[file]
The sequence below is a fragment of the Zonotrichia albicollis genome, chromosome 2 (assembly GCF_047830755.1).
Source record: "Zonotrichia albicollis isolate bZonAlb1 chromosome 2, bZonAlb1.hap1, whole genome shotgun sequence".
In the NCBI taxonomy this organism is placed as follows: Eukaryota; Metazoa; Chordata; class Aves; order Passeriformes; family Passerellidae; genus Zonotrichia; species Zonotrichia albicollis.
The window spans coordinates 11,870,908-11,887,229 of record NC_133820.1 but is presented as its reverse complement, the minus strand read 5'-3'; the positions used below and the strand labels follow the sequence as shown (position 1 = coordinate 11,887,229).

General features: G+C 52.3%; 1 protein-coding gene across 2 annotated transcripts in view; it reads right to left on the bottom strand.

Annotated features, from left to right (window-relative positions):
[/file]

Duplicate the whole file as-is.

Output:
The sequence below is a fragment of the Zonotrichia albicollis genome, chromosome 2 (assembly GCF_047830755.1).
Source record: "Zonotrichia albicollis isolate bZonAlb1 chromosome 2, bZonAlb1.hap1, whole genome shotgun sequence".
In the NCBI taxonomy this organism is placed as follows: Eukaryota; Metazoa; Chordata; class Aves; order Passeriformes; family Passerellidae; genus Zonotrichia; species Zonotrichia albicollis.
The window spans coordinates 11,870,908-11,887,229 of record NC_133820.1 but is presented as its reverse complement, the minus strand read 5'-3'; the positions used below and the strand labels follow the sequence as shown (position 1 = coordinate 11,887,229).

General features: G+C 52.3%; 1 protein-coding gene across 2 annotated transcripts in view; it reads right to left on the bottom strand.

Annotated features, from left to right (window-relative positions):